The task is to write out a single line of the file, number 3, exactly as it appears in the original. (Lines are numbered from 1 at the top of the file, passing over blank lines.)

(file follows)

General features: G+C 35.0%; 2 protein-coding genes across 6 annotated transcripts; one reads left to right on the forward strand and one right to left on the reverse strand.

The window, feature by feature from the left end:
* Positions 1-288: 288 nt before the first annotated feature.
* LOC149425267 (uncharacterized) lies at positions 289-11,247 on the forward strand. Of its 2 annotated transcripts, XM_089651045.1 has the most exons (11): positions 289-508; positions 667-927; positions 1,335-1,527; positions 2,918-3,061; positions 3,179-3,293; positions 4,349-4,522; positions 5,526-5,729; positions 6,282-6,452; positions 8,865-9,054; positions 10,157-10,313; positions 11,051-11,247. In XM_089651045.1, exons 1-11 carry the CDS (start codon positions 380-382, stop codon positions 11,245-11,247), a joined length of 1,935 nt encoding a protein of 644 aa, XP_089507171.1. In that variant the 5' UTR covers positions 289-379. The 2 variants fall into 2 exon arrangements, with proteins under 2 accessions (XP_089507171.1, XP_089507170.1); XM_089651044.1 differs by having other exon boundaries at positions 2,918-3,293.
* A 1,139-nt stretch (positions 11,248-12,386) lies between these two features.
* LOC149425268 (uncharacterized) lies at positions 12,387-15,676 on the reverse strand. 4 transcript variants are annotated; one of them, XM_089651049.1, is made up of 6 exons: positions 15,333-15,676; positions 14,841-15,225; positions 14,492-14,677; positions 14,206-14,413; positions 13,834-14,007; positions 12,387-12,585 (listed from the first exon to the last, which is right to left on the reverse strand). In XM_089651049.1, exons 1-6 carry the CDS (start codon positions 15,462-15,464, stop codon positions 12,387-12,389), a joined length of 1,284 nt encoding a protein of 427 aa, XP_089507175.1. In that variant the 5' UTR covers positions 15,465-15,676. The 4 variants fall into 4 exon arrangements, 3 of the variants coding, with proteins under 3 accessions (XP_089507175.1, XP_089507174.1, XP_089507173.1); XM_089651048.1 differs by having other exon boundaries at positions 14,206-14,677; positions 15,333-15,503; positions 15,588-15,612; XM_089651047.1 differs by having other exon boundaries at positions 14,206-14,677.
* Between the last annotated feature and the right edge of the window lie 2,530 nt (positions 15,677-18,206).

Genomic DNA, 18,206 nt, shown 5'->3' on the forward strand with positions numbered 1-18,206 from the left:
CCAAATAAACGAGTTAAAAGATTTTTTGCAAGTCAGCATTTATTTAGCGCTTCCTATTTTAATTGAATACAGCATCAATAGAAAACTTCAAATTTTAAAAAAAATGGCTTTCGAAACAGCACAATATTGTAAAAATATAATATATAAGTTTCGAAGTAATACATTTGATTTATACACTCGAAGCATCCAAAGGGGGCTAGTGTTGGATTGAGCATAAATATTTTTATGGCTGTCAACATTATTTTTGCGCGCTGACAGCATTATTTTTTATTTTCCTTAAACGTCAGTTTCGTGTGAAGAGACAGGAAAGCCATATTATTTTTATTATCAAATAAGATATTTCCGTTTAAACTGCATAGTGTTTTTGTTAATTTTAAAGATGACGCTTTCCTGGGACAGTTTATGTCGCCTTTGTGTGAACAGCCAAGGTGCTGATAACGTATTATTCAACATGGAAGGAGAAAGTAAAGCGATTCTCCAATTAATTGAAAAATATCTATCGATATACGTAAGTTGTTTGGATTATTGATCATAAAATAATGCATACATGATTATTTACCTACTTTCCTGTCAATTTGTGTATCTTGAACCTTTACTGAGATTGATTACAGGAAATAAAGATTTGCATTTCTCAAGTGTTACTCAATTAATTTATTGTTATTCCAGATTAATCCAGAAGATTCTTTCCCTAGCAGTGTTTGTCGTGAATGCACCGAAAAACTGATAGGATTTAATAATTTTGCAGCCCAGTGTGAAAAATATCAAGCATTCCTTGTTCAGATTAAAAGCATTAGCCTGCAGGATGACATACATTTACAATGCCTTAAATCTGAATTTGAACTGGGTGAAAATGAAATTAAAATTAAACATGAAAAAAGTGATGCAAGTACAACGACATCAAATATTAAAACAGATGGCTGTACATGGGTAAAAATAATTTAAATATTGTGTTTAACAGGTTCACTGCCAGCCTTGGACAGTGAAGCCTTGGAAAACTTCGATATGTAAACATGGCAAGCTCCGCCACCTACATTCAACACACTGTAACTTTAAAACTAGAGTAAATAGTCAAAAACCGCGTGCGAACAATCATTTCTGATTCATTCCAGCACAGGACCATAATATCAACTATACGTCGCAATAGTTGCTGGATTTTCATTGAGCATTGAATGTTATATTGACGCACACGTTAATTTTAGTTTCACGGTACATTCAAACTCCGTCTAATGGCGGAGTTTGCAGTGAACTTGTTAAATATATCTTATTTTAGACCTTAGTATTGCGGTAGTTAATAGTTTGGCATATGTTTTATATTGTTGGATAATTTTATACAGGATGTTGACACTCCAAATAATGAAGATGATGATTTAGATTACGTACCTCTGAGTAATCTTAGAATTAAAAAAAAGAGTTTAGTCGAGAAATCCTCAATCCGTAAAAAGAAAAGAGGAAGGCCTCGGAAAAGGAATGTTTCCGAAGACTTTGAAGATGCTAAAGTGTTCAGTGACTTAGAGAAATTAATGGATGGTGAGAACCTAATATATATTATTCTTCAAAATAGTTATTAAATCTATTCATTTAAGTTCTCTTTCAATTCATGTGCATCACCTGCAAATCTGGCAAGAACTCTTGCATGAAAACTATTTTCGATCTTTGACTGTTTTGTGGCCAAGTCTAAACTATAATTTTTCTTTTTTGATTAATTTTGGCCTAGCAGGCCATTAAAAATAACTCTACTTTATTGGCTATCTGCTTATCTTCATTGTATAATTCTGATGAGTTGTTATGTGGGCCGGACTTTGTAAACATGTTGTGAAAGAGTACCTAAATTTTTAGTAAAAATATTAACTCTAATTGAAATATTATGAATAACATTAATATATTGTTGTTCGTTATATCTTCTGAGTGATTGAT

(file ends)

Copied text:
* Positions 1-288: 288 nt before the first annotated feature.